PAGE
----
Brain science is mysterious and sexy and people are more inclined to believe claims that contain superfluous neuroscience references or neuro-imagery – an effect referred to as “the seductive allure of neuroscience” or “SANE” (that’s the short story, however the literature on the effect is messy, to say the least, with a mix of successful and failed replications).
One context where we might expect the seductive allure of neuroscience to be particularly problematic is in the emerging field of educational neuroscience, which seeks to use findings about the brain to improve educational practice. While the field holds promise, experts have warned about the dangers of neuro-jargon lending a confusing veneer of credibility to educational practices that lack an evidence base (one prominent example would be Brain Gym which has been widely criticised by neuroscientists and psychologists).
Until recently, however, no one had looked to see whether the seductive allure of neuroscience applies specifically in an educational context. A research group at the University of Minnesota has now attempted to plug this gap. They recently reported in the British Journal of Educational Psychology their “major finding” that the public find popular articles about the psychology of learning more credible when they contain extraneous neuroscience.
Soo-hyun Im and his colleagues presented 245 members of the US public with short articles (approximately 250 words) about the educational implications of psychology studies. For example, one article, based on a real psychological finding, explained that people are more likely to remember trivia answers that they feel more curious about.
Each article was either devoid of neuroscience or accompanied by varying amounts of what the researchers called “extraneous” neuroscience: a brain-based claim in the text; the same textual neuroscience claim plus a basic chart; or the textual claim plus a colourful brain-scan type image (the neuroscience references were based on real pieces of research).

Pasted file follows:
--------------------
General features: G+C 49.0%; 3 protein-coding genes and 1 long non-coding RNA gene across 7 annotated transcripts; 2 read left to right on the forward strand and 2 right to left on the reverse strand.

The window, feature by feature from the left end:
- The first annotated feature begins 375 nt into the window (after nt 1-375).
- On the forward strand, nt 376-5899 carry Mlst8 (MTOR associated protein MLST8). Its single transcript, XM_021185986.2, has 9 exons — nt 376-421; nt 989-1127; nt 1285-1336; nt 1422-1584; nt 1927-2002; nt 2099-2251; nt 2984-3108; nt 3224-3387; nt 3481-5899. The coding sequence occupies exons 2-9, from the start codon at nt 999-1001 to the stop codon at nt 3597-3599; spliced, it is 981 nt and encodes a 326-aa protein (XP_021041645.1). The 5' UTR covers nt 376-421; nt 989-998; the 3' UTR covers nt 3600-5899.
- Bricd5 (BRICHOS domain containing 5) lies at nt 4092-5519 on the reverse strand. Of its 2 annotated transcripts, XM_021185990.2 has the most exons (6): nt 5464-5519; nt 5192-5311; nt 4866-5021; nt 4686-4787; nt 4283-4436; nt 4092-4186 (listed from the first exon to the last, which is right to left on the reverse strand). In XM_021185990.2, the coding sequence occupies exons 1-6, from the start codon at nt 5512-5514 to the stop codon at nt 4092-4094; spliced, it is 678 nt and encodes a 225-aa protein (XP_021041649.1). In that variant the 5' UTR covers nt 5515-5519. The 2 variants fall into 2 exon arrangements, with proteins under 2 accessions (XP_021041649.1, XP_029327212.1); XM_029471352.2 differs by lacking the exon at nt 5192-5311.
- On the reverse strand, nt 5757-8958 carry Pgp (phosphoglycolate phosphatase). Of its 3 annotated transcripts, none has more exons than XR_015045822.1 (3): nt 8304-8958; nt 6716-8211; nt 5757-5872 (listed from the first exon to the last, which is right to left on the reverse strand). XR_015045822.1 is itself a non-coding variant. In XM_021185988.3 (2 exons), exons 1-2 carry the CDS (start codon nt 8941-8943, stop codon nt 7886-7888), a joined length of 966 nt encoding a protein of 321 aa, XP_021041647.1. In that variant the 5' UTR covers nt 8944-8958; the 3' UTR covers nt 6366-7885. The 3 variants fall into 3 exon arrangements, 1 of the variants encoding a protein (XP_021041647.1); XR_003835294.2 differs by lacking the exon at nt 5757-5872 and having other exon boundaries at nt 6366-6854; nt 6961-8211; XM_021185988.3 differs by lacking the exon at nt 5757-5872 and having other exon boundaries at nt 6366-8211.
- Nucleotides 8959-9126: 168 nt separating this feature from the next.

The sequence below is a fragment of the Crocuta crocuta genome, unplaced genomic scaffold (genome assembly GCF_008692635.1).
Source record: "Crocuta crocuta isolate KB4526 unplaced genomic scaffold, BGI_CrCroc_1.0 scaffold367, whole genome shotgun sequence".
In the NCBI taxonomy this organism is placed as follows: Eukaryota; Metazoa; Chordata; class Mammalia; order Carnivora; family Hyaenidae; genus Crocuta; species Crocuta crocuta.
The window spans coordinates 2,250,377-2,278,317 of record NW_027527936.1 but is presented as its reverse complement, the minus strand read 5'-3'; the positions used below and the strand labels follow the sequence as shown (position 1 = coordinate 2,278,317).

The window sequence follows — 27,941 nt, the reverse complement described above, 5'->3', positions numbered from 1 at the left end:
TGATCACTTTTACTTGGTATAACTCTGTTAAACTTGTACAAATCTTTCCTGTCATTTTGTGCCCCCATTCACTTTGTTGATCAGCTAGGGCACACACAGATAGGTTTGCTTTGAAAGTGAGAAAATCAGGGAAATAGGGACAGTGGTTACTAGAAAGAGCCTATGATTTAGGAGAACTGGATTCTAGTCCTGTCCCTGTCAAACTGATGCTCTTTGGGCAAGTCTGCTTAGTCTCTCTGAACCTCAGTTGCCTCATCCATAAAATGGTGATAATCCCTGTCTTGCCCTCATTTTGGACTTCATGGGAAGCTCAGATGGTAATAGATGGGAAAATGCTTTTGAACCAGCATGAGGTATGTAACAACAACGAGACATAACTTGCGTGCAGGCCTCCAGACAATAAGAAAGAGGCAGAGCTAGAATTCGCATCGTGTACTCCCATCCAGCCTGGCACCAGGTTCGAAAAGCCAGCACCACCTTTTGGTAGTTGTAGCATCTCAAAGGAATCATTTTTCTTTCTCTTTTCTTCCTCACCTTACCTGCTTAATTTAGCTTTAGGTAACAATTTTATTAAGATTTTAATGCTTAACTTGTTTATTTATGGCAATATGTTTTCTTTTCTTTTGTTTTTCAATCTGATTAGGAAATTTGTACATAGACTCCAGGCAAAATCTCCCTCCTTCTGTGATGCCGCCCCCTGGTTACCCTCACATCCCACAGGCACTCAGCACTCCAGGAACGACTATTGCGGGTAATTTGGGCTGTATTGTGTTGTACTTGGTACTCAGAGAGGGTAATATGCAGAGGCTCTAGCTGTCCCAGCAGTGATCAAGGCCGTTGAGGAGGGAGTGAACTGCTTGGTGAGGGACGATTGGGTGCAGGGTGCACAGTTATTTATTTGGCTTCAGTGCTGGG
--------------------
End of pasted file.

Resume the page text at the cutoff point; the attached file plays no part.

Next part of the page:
For example, the article about curiosity either made no mention of the brain, or it stated that participants’ higher curiosity ratings were correlated with activity in brain areas involved in motivation, or it included this neuroscience reference plus a line chart, or the neuroscience reference plus a brain scan showing the location of the curiosity-related activity.
The participants’ task was to rate how credible they found each article, in terms of its quality, comprehensibleness, reasonableness, validity and how much they agreed with it.
The participants found the articles more credible when they contained the most extreme form of extraneous neuroscience – a textual neuroscience reference plus a brain scan image. This seductive allure of neuroscience effect (SANE) was greater among participants with more familiarity with educational topics and among participants with more prior knowledge of neuroscience (although their knowledge was modest).
“The current study extended the SANE effect to the important case of articles about educational topics” the researchers concluded. “Perhaps the most important direction for future research is to investigate whether the SANE effect for educational topics holds for educational professionals such as teachers, administrators, and policy makers”.
There’s no question this new research addresses an important issue. There is a lot of hype about educational neuroscience and it is important that policy-makers and teachers do not get misled by the allure of neuroscience.
Unfortunately the study features several methodological shortcomings that make it difficult to interpret the findings as showing a true SANE effect. As the researchers partly acknowledged, the addition of extraneous neuroscience information was confounded with article length and image richness. Perhaps participants simply rated longer, more graphic articles as more credible.
Similarly, we do not really know based on these findings that there is anything especially alluring about neuroscience in an educational context – for instance, the addition of extraneous information from genetics or another field may have had the same or even a greater effect.
Lastly, even though I am sceptical about neuroscience hype I think there’s an argument that the supposedly extraneous neuroscience added to the articles was rather relevant. The brain-based information was derived from real studies and provided converging, objective evidence relevant to the psychological findings being discussed, arguably lending greater credibility to the claims. A more convincing demonstration of the SANE effect would have tested whether participants were swayed by truly superfluous and non-sensical neuroscience claims.